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November 21, 2013
Pullman is a town that has it all. The home of Washington State University’s main campus was named one of the best college towns in America in a 2012 list on the MSN website.
The close connection between the community and university is reflected in new construction on campus. They are interdependent, thriving together.
WSU’s vision for a global university dedicated to excellence shaped its 2012 campus master plan and long-range housing plan. To realize the goal of a thriving university, WSU is enhancing the campus network of open spaces and improving deficient facilities through renovation and new construction. Renewal and replacement of aging buildings and the addition of more green spaces will reinvigorate the undergraduate experience.
Campus housing is one of the first opportunities to impact student recruitment and retention. The $16 million expansion and renovation to the Chief Joseph Village Apartments, which were constructed in 1971, will provide students at the Pullman campus with modern and sustainable apartment housing that fosters student interaction and community.
WSU’s overall goal for Chief Joseph Village is to deliver energy-efficient, single-student apartments in a mix of two- and three-bedroom units that encourage student activities and compete well with off-campus housing options. The complex, which will have 113 units when work is completed in 2016, will offer quiet surroundings, interactive public spaces and attractive housing to undergraduates.
The design-build renovation project consists of several buildings totaling 125,000 square feet and a new 15,000-square-foot residential building. Twenty-one of the apartments will be three-bedroom units with 1,150 square feet of living space, and the remainder will be two-bedroom units with 900 square feet of space.
BNBuilders, with Genus Architecture of Denver and Bernardo Wills Architects of Spokane, designed a contemporary, light-filled and sustainable facility that is pursuing LEED silver certification. Careful attention was given to enhance student interaction in the apartment village through interior and exterior common space. Outdoor areas with fire pits, barbecues, and shared decks and plazas encourage social gathering and provide a variety of shared space and intimate retreats for residents.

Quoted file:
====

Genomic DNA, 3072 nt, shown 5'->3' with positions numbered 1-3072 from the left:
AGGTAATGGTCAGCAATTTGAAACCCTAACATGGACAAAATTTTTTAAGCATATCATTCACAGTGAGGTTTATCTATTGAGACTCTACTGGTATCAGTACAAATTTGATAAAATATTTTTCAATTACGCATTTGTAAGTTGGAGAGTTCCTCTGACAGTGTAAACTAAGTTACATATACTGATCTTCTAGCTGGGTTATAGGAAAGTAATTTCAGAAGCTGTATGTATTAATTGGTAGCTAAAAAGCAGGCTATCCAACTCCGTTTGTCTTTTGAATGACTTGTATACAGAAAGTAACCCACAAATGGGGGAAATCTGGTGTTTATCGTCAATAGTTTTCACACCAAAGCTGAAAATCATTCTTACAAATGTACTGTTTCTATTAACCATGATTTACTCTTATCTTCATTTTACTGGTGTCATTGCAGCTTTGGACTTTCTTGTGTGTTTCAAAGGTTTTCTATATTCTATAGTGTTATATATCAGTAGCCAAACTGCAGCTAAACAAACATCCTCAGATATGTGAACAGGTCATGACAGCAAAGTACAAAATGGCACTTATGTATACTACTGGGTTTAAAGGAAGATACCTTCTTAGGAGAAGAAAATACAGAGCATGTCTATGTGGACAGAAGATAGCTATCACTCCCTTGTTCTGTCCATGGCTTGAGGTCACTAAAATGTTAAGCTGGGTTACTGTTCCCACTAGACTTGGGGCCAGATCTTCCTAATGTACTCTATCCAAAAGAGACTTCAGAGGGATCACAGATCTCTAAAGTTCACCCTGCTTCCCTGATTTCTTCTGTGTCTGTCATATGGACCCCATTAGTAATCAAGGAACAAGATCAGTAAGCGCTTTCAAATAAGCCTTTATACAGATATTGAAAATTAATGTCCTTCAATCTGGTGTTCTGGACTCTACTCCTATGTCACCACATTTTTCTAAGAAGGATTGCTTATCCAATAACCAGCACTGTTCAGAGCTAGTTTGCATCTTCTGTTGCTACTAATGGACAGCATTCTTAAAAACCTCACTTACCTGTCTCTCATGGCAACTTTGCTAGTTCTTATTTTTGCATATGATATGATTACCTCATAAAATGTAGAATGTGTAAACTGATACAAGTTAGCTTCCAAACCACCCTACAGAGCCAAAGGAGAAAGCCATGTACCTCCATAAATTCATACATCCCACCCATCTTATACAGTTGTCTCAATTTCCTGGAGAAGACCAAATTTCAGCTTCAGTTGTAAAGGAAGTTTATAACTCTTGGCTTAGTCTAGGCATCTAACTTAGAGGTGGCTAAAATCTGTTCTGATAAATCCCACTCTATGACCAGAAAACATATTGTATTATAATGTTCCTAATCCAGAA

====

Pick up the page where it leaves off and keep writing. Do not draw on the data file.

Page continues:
The renovations and additions to Chief Joseph Village represent an excellent opportunity for Washington State University to transform outdated student housing into a vital residential facility for students.
The project will create a student housing community that strengthens the overall connection between students and campus.
The design-build team delivered a solution based on the interconnectivity of the complex, between the buildings, campus and surrounding wetlands. A design was developed to provide a more satisfying living experience for residents, including updated facilities, natural lighting and ample common areas. The design innovations will translate well for future projects on campus.
The apartment decks take advantage of remarkable views, such as the wetlands area to the south. The common spaces function as lanterns to the walkway, drawing residents toward a warm and inviting light on a cold afternoon, or toward a social gathering out on the deck in good weather. One of the goals was to provide a comfortable walking experience with materials and lighting as WSU focuses on creating a truly pedestrian campus.
Gas fire pit areas attract residents to the areas between buildings. Additionally, barbecue areas bridge the units and enable the students to socialize and connect with friends. The common space to the south can be used for group study and has a media center and pool table.
The apartment units offer options for residents requiring enhanced accessibility. They also have amenities such as laundry facilities and storage. Better living spaces and proximity to the core campus make these very attractive units as more students decide to live on campus.
The design was greatly influenced by the desire to maintain the historic legacy and core campus character. Lap siding preserves consistency and metal trims modernize the look. Inspiration for the composition was taken from the colors and forms of Native American craftwork, including quillwork, painting and basketry.
The new building takes architectural integration one step further by integrating the roofs into a single gable, with a long end over the common space. Grade is raised at the ground floor units to create a nestled structure similar to the effect of the original Chief Joseph apartments.
The Chief Joseph Village renovation achieves WSU’s housing, planning and sustainability goals while providing students with an enriched college experience.
Jim Charpentier, principal of BNBuilders, has more than 15 years of experience in the education sector in Washington.
Scott Jay, a project executive at BNBuilders, has spent his career delivering education projects in Washington.